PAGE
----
Usually, after 50, you have a small but nice circle of friends that you have built up over the decades. On the one hand, it’s good because you know what you have and there are no unpleasant surprises. On the other hand, this is bad, because there are usually no more surprises at all.
The other day the husband came home beaming with joy and asked me if I would like to cook together with a colleague and her husband. At their home. In the evening. At the weekend.
With me immediately all alarm bells shrilled. For one thing, the man’s cooking skills are limited to three dishes: pancakes, greaves with vegetables and Indian curry; for another, this couple is only in their early 30s. That’s a difference of 20 years, you don’t even want to say that out loud, it sounds so old! And I don’t know either of them. How risky is that?
Time travel back to the 30s
And then this couples cooking – haven’t we already worked it off 20 years ago in our 30s? I sit in my home office all week, so I’m glad when I don’t have to wield the wooden spoon on the weekend and can hand over this task to an excellent restaurant.
But the most risky thing: It would be a blind date. And the first rule of blind dates is: never date at home, but first in a cafe. If the other person then turns out to be a bore or a pushy Casanova, you can have a friend call you after an agreed period of time and quickly and easily look for the way out. I have tested this extensively in my time as a single woman, so you can believe me.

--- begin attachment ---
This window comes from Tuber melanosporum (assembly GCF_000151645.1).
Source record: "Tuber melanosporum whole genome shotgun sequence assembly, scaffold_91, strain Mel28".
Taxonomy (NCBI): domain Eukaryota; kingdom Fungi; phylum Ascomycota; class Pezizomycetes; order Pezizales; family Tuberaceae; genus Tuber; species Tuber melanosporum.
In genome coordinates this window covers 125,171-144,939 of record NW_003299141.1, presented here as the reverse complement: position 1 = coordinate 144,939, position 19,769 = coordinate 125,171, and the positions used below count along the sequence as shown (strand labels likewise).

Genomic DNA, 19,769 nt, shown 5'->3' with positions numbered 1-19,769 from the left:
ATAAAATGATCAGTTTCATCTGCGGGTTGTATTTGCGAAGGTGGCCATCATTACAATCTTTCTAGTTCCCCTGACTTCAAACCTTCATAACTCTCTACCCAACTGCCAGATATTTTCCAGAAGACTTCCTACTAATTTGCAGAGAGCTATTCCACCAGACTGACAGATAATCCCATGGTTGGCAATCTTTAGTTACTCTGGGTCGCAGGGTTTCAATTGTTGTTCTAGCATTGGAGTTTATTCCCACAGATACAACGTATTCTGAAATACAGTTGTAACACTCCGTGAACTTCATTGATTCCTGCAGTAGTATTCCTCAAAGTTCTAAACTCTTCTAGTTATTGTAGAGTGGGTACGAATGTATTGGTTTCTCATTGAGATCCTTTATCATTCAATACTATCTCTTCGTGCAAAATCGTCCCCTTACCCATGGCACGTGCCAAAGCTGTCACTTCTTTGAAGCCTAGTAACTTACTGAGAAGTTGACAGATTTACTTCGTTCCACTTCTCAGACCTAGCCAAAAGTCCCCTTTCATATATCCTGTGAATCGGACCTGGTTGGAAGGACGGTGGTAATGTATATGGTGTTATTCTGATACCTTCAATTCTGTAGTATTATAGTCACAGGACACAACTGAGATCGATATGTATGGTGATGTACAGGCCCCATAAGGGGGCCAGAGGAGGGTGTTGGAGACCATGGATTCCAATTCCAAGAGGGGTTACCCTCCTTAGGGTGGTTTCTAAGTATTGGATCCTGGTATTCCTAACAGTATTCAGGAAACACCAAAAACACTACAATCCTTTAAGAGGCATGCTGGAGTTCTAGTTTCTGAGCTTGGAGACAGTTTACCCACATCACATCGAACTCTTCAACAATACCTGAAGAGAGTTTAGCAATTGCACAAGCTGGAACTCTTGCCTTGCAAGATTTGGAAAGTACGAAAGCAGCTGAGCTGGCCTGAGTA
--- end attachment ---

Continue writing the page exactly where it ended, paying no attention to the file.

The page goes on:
Silent or talkative?
I generously put aside the Casanova thought, but the fear of running into a bored couple remained. What if they are unsympathetic to me? What if they are uptight and don’t understand my humor? What if they are uncommunicative, answering only yes or no to every question, or after a few minutes of chopping vegetables we are silent?. Or worse, what if they are chatterboxes?
It happens to me again and again that complete strangers tell me their entire life story in the train, in the supermarket or in the ladies’ room – and that without asking me a single question in return. So I stand or sit too often in front of strangers who enthusiastically pour out their hearts to me, while I nod politely and frantically look for a way to get away. Meanwhile, time seems to stand still. In my mind’s eye I hear crickets chirping, and every now and then I see a dried-up bush from a western rolling past us.
So please no, no blind-date-couple-cooking-evening!
But darn it, I’m far too good-natured. Why did I also marry such a charming guy, who I can refuse little to? At least I prevailed, and the evening cooking together became a joint breakfast. And it was fun! We ate, we drank, we laughed – without embarrassing pauses or stupid chatter. And you also have to think about the advantages: we know a lot about the 30s, and I even still have some original clothes from that time in my closet. Vintage fashion, so to speak, and then that’s hip again! Does one say at all still hip? I’ll have to ask the new young couple in our circle of friends soon.